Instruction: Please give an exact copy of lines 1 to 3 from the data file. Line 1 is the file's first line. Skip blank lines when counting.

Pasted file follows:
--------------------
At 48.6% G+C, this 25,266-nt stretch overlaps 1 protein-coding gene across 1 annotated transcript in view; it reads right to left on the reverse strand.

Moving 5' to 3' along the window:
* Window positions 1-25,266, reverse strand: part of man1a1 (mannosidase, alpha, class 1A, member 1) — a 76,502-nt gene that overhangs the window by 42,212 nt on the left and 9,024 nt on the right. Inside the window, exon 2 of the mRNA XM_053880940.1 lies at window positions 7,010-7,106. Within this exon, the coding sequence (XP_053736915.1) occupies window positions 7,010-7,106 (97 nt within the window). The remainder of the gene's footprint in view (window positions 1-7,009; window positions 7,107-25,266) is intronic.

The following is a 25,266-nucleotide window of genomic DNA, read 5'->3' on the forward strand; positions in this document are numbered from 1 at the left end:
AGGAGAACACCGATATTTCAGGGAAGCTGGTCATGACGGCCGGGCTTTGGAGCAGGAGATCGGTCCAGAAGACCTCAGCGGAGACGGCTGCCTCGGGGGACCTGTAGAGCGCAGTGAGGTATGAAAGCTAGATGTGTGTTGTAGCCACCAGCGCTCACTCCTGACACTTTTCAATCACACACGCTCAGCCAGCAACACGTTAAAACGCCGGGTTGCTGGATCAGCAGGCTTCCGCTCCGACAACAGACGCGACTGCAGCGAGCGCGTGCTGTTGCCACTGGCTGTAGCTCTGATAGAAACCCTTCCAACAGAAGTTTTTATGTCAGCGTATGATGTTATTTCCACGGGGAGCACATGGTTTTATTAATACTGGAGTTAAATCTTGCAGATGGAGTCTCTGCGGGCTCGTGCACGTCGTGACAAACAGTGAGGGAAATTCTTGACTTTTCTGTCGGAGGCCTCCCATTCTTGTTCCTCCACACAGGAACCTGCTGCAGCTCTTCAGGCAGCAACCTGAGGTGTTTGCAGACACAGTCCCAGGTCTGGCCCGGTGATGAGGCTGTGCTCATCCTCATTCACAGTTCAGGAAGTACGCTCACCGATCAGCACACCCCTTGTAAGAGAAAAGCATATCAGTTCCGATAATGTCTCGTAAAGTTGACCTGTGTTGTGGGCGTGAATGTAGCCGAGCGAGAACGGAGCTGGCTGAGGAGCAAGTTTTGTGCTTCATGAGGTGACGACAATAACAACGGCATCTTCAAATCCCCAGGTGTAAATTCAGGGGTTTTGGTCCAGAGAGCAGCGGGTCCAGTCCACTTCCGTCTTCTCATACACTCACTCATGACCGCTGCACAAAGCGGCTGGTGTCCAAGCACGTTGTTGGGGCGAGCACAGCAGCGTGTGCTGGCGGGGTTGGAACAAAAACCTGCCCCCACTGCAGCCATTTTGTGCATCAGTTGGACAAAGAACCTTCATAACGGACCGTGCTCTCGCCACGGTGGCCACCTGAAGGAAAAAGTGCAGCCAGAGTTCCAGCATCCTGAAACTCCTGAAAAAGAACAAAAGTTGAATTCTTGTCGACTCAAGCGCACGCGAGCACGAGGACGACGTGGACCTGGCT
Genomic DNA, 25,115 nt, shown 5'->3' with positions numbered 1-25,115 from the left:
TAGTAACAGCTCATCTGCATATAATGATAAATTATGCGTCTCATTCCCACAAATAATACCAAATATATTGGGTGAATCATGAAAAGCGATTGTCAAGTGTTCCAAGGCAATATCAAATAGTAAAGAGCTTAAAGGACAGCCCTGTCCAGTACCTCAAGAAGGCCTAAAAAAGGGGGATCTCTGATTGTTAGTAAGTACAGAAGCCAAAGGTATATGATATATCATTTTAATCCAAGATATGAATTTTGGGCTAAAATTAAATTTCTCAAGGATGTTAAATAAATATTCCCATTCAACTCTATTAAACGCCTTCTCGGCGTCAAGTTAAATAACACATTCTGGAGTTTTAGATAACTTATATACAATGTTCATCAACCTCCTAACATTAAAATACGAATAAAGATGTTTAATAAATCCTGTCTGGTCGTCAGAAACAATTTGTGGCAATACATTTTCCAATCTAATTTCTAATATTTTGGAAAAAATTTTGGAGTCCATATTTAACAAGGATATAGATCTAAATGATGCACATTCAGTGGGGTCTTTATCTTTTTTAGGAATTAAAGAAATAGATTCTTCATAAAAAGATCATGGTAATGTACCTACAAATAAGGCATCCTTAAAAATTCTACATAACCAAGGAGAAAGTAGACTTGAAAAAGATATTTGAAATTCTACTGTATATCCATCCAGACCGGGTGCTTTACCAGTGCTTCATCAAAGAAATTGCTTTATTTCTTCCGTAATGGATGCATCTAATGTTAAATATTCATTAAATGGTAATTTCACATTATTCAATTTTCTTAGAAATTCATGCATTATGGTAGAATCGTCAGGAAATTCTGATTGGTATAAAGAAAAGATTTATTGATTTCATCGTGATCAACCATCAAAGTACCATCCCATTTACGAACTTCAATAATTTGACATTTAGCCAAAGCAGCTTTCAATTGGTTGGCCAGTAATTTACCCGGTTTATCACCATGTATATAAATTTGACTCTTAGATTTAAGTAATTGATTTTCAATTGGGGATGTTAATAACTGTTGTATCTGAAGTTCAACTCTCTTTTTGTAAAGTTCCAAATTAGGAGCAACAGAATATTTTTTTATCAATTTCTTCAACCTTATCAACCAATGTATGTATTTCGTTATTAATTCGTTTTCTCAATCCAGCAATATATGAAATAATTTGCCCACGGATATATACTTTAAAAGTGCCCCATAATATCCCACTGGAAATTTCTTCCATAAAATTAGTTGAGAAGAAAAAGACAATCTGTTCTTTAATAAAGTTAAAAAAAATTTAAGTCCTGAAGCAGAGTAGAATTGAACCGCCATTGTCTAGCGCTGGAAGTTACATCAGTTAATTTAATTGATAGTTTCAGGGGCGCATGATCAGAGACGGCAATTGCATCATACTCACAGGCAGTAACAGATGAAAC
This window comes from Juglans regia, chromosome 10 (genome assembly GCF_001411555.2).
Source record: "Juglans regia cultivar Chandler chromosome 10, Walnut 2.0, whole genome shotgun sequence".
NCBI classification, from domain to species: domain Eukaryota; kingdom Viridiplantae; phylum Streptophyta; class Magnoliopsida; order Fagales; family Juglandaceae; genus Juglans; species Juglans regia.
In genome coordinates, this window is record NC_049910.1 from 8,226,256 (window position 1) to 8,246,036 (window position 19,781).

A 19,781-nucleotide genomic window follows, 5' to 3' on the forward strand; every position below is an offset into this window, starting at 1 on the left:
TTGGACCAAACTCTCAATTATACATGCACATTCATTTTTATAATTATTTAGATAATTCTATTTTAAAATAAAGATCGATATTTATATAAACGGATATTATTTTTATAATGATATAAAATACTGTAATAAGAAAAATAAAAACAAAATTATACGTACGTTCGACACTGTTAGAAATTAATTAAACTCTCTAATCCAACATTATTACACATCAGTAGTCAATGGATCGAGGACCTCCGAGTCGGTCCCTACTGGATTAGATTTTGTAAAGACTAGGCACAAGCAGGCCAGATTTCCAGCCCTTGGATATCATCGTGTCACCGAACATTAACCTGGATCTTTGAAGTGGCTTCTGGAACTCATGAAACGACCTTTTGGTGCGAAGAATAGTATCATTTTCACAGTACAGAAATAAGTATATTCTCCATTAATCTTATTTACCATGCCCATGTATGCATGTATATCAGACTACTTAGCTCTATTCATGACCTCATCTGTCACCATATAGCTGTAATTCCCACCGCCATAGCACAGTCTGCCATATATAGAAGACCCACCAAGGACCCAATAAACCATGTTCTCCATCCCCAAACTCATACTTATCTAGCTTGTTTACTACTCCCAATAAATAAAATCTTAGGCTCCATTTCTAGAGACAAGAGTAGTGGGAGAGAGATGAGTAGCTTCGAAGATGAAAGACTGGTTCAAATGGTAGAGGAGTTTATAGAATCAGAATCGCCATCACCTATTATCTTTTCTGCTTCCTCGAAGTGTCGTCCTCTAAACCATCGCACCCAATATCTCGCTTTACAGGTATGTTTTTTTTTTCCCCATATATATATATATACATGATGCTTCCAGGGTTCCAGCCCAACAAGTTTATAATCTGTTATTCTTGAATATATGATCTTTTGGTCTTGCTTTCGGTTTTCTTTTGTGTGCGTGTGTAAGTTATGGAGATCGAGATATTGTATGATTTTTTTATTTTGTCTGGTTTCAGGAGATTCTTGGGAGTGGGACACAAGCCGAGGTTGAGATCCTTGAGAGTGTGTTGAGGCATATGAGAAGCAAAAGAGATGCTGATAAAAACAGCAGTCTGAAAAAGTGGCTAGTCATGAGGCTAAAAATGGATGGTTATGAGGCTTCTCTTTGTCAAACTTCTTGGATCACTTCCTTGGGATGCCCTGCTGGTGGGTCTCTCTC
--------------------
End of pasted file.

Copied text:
At 48.6% G+C, this 25,266-nt stretch overlaps 1 protein-coding gene across 1 annotated transcript in view; it reads right to left on the reverse strand.

Moving 5' to 3' along the window:
* Window positions 1-25,266, reverse strand: part of man1a1 (mannosidase, alpha, class 1A, member 1) — a 76,502-nt gene that overhangs the window by 42,212 nt on the left and 9,024 nt on the right. Inside the window, exon 2 of the mRNA XM_053880940.1 lies at window positions 7,010-7,106. Within this exon, the coding sequence (XP_053736915.1) occupies window positions 7,010-7,106 (97 nt within the window). The remainder of the gene's footprint in view (window positions 1-7,009; window positions 7,107-25,266) is intronic.